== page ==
Digital Privacy

DigitalOcean admits data breach exposed customers’ billing details

DigitalOcean, the popular cloud-hosting provider, has told some of its customers that their billing details were exposed due to what it described as a “flaw.”

In an email sent out to affected users, DigitalOcean explained that an unauthorised party had managed to exploit the flaw to gain access to billing information between April 9 and April 22, 2021.

The following information from profiles was accessed:

  • Billing name
  • Billing address
  • Payment card expiration date
  • Last four digitals of user’s payment card
  • Payment card bank name

The company was at pains to underline that it does not store users’ fill payment card numbers and so they were not exposed. In addition, DigitalOcean says that it has fixed the flaw that the hacker exploited, and informed data protection authorities about the breach.

As reported by TechCrunch, a statement released by DigitalOcean claimed that only 1% of billing profiles had been impacted by the breach. (A few years ago, the company was claiming to have one million users – which would put the number of exposed accounts at north of 10,000.)

It’s not the first time that DigitalOcean has suffered a data breach that exposed customer information.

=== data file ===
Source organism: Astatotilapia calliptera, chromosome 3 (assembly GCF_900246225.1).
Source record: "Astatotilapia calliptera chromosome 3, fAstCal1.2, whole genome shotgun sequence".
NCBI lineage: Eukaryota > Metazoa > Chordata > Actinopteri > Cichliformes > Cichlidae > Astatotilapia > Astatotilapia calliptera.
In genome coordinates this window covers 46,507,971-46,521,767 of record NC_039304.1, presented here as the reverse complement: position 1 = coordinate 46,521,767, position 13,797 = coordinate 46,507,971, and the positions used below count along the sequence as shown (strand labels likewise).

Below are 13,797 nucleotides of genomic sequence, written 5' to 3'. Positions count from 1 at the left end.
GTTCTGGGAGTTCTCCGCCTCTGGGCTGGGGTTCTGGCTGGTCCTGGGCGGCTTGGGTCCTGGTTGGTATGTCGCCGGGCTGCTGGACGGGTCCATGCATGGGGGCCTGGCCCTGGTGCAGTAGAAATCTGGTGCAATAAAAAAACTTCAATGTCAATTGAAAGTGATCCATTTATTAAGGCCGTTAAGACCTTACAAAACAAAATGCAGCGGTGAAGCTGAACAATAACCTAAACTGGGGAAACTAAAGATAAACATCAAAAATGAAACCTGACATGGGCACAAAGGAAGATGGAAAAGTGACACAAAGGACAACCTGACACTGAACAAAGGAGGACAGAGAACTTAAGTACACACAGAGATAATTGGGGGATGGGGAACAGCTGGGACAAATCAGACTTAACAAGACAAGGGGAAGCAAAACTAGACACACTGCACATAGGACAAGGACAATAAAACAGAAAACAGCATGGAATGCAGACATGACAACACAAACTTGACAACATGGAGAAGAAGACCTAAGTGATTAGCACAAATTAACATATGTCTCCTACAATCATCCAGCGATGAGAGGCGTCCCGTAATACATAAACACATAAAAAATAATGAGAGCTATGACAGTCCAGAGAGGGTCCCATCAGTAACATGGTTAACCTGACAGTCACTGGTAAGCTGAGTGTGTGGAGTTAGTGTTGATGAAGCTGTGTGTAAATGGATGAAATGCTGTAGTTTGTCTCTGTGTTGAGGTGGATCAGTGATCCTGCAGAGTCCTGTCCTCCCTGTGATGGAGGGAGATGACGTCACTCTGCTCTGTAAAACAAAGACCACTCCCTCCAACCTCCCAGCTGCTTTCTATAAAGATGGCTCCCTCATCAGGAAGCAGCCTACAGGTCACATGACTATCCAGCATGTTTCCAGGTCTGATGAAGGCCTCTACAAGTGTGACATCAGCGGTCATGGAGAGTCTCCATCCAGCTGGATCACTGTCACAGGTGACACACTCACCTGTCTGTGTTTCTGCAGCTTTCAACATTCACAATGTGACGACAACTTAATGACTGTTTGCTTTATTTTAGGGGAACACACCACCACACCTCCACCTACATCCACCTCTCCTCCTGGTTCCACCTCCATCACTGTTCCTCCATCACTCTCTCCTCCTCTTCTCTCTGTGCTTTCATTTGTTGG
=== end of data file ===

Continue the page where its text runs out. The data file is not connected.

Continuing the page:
In May 2020, for instance, the company advised that a DigitalOcean-owned document from 2018 containing customer details was “unintentionally made available via a public link.”

About the author

Graham CLULEY

Graham Cluley is an award-winning security blogger, researcher and public speaker. He has been working in the computer security industry since the early 1990s, having been employed by companies such as Sophos, McAfee and Dr Solomon's. He has given talks about computer security for some of the world's largest companies, worked with law enforcement agencies on investigations into hacking groups, and regularly appears on TV and radio explaining computer security threats.

Graham Cluley was inducted into the InfoSecurity Europe Hall of Fame in 2011, and was given an honorary mention in the "10 Greatest Britons in IT History" for his contribution as a leading authority in internet security.